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Girmitiya or Jahajis are indentured Indian labourers that were brought to Fiji, Mauritius, South Africa, East Africa, and the Caribbean (mostly Trinidad and Tobago, Guyana, Suriname, and Jamaica) to work on sugarcane plantations for the prosperity of the European settlers and save the Fijians from having to work on these plantations and thus to preserve their culture. "Agreement" is the term that has been coined into "Girmit", referring to the "Agreement" of the British Government with the Indian labourers as to the length of stay in Fiji and the Caribbean, and when they would be allowed to go back to India.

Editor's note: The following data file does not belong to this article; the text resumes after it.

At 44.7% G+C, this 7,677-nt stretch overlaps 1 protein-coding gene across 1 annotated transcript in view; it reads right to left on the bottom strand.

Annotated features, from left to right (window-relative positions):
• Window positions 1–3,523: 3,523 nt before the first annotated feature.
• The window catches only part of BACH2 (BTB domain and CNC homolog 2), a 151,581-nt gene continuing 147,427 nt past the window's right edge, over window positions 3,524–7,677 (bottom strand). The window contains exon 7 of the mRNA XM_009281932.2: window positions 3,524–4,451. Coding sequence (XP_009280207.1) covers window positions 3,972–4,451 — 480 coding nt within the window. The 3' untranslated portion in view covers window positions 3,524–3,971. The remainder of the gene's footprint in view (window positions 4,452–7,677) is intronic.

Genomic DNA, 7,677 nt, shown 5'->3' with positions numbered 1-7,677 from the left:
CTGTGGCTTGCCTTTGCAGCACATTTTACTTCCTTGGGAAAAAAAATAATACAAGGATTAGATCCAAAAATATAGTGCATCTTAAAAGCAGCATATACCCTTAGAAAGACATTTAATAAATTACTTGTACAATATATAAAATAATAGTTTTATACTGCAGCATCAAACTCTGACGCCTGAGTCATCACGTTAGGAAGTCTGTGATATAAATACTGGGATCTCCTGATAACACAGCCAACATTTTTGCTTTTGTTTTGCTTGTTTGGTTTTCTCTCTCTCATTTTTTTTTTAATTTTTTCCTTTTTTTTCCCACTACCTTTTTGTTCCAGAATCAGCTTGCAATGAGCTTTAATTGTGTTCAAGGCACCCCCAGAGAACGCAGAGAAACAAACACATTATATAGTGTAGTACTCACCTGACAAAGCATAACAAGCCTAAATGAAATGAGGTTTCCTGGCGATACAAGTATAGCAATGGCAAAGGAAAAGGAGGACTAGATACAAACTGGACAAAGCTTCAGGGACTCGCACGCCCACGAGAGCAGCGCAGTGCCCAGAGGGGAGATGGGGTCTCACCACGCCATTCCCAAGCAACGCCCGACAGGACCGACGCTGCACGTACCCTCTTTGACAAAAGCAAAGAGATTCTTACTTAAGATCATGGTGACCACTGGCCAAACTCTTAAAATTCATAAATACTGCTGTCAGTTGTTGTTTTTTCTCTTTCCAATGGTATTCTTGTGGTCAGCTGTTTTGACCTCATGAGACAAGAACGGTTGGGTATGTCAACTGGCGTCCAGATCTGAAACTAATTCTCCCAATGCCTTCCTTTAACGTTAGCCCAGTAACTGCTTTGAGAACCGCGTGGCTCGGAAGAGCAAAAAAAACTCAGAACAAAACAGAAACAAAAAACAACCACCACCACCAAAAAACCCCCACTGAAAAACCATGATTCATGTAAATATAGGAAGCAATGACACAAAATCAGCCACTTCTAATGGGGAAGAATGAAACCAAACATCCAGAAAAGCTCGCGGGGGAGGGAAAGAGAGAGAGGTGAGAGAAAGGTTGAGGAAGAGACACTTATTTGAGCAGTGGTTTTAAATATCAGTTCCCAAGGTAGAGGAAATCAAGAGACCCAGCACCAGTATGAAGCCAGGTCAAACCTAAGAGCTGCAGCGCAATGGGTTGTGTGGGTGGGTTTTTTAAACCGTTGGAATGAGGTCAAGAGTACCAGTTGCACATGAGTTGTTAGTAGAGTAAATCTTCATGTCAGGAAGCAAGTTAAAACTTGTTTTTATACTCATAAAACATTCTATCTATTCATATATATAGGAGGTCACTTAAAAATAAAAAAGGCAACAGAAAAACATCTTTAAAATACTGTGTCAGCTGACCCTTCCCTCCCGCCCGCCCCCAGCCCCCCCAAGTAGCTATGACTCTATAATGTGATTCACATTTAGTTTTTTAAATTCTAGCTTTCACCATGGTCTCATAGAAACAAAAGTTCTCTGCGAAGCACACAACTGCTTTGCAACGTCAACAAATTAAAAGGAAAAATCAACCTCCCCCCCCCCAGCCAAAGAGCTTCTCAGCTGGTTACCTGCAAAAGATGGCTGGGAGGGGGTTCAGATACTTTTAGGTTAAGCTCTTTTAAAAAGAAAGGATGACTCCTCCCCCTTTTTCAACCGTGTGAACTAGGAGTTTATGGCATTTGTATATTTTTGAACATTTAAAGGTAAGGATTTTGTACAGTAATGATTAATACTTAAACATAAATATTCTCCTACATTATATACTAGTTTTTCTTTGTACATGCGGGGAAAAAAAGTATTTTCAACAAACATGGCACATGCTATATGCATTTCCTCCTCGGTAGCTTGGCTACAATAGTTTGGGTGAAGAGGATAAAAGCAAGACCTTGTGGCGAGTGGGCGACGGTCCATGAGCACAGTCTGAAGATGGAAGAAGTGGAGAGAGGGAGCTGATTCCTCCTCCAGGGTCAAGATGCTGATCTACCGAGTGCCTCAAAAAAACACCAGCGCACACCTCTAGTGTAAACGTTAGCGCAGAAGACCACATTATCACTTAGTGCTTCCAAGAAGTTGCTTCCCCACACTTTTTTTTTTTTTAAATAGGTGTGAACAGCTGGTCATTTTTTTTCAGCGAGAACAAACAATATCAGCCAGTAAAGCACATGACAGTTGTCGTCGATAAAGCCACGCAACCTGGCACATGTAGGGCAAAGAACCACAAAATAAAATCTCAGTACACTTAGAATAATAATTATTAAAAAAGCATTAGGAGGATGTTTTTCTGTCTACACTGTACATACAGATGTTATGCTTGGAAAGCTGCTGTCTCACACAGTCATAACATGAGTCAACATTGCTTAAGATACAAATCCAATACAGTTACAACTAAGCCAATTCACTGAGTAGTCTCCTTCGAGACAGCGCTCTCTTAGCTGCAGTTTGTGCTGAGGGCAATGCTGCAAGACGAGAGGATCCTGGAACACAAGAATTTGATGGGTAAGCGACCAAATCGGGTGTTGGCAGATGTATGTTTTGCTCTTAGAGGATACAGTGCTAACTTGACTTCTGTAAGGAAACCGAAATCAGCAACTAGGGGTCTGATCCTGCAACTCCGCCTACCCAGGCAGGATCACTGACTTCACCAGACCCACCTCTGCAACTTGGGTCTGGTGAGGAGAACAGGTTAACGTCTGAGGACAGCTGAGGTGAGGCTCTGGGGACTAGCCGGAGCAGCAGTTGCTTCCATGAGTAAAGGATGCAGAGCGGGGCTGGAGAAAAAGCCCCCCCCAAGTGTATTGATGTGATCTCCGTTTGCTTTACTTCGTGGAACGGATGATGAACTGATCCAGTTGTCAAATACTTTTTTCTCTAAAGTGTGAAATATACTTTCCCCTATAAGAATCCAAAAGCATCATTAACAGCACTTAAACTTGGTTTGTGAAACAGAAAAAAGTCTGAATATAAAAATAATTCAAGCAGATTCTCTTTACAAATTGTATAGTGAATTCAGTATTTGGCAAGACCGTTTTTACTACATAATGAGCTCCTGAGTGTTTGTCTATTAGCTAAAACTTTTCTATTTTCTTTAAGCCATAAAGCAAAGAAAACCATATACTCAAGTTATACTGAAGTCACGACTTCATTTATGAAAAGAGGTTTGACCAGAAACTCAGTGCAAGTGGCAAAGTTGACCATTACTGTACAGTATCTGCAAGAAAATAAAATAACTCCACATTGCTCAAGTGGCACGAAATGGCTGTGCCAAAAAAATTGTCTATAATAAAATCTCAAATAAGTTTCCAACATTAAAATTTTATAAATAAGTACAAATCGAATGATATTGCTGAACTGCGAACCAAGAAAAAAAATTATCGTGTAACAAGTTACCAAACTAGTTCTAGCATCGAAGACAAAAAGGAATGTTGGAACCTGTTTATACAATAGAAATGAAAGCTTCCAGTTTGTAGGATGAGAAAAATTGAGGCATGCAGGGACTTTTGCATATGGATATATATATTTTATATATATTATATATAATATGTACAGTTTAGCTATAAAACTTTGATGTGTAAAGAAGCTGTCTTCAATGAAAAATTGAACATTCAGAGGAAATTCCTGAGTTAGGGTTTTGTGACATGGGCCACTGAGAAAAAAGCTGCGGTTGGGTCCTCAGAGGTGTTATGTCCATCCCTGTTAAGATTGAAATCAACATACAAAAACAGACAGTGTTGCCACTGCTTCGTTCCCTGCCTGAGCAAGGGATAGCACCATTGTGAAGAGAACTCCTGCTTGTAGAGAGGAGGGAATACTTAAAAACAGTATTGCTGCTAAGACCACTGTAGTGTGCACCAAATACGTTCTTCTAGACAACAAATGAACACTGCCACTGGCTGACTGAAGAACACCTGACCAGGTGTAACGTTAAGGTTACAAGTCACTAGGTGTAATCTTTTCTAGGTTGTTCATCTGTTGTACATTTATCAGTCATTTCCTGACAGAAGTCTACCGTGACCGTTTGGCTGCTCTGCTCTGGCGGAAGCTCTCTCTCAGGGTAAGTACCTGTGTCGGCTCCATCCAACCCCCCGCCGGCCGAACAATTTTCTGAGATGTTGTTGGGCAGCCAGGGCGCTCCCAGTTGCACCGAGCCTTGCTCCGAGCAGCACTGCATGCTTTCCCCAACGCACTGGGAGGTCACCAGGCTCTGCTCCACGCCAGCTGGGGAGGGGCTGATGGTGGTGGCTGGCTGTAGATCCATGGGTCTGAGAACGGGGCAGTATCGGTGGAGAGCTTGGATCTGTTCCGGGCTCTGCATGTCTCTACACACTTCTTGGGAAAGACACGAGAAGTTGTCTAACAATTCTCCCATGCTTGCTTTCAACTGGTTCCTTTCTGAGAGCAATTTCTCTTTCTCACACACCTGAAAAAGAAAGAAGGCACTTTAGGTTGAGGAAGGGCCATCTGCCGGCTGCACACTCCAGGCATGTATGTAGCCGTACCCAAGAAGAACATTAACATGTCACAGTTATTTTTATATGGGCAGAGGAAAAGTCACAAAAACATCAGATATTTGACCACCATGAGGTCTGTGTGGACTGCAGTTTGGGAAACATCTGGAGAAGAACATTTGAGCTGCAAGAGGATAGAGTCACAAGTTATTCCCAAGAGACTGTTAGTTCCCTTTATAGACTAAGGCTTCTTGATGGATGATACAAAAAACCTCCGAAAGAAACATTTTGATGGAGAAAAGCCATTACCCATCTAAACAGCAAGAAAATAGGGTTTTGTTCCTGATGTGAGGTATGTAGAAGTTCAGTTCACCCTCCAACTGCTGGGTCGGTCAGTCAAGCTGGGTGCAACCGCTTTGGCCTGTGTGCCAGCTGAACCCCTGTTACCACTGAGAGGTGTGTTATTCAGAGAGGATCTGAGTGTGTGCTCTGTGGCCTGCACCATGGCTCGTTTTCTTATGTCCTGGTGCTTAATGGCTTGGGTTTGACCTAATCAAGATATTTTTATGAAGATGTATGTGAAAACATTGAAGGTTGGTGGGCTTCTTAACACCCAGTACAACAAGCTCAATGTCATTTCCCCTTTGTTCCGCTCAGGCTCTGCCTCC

See also

Further reading

  • Gillion, Kenneth (1962). Fiji's Indian migrants : a history of the end of indenture in 1920. Melbourne: Oxford U.P.
  • Brij V. Lal and Kate Fortune, ed. (2000). "Girmitiya". The Pacific Islands : an encyclopedia ([Repr.]. ed.). Honolulu: University of Hawai'i Press. pp. 110-111. ISBN 082482265X.
  • Lal, Brij V. (2004). Girmitiyas : the origins of the Fiji Indians. Lautoka, Fiji: Fiji Institute of Applied Studies. ISBN 978-0-8248-2265-1.
  • Gaiutra Bahadur, Coolie Woman: The Odyssey of Indenture. The University of Chicago (2014) ISBN 978-0-226-21138-1
  • Khal Torabully, Marina Carter, Coolitude. Anthem University Press, 2002.
  • Coolie Lines by Praveen Kumar Jha. Published May 10th 2019 by Vani Prakashan.

External links

  This article uses material from the Wikipedia page available here. It is released under the Creative Commons Attribution-Share-Alike License 3.0.



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